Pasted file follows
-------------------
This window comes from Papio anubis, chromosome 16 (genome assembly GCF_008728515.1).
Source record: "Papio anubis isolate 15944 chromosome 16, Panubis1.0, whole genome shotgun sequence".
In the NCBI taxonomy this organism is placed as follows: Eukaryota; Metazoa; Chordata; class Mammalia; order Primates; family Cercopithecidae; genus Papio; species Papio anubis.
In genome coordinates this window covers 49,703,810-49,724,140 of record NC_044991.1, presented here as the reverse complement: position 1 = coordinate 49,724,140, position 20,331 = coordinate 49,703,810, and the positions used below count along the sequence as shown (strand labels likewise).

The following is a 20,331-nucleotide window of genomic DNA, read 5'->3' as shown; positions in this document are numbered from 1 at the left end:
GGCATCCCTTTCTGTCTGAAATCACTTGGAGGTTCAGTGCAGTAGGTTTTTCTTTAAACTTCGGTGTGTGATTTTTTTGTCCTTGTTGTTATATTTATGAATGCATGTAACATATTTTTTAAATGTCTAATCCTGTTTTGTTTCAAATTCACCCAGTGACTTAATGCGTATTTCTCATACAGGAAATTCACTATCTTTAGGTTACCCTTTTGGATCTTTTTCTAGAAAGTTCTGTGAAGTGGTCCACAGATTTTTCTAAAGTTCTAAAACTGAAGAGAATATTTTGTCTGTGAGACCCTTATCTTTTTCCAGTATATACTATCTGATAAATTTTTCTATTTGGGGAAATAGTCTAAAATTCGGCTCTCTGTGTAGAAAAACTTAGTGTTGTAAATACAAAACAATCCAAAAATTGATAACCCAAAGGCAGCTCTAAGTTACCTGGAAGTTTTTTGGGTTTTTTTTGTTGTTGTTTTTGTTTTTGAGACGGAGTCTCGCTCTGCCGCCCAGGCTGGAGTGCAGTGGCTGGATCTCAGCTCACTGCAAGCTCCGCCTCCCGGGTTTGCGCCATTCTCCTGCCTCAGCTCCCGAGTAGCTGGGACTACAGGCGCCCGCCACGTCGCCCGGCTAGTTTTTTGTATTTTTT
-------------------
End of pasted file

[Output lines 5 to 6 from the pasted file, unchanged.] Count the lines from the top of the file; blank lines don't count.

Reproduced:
The following is a 20,331-nucleotide window of genomic DNA, read 5'->3' as shown; positions in this document are numbered from 1 at the left end:
GGCATCCCTTTCTGTCTGAAATCACTTGGAGGTTCAGTGCAGTAGGTTTTTCTTTAAACTTCGGTGTGTGATTTTTTTGTCCTTGTTGTTATATTTATGAATGCATGTAACATATTTTTTAAATGTCTAATCCTGTTTTGTTTCAAATTCACCCAGTGACTTAATGCGTATTTCTCATACAGGAAATTCACTATCTTTAGGTTACCCTTTTGGATCTTTTTCTAGAAAGTTCTGTGAAGTGGTCCACAGATTTTTCTAAAGTTCTAAAACTGAAGAGAATATTTTGTCTGTGAGACCCTTATCTTTTTCCAGTATATACTATCTGATAAATTTTTCTATTTGGGGAAATAGTCTAAAATTCGGCTCTCTGTGTAGAAAAACTTAGTGTTGTAAATACAAAACAATCCAAAAATTGATAACCCAAAGGCAGCTCTAAGTTACCTGGAAGTTTTTTGGGTTTTTTTTGTTGTTGTTTTTGTTTTTGAGACGGAGTCTCGCTCTGCCGCCCAGGCTGGAGTGCAGTGGCTGGATCTCAGCTCACTGCAAGCTCCGCCTCCCGGGTTTGCGCCATTCTCCTGCCTCAGCTCCCGAGTAGCTGGGACTACAGGCGCCCGCCACGTCGCCCGGCTAGTTTTTTGTATTTTTT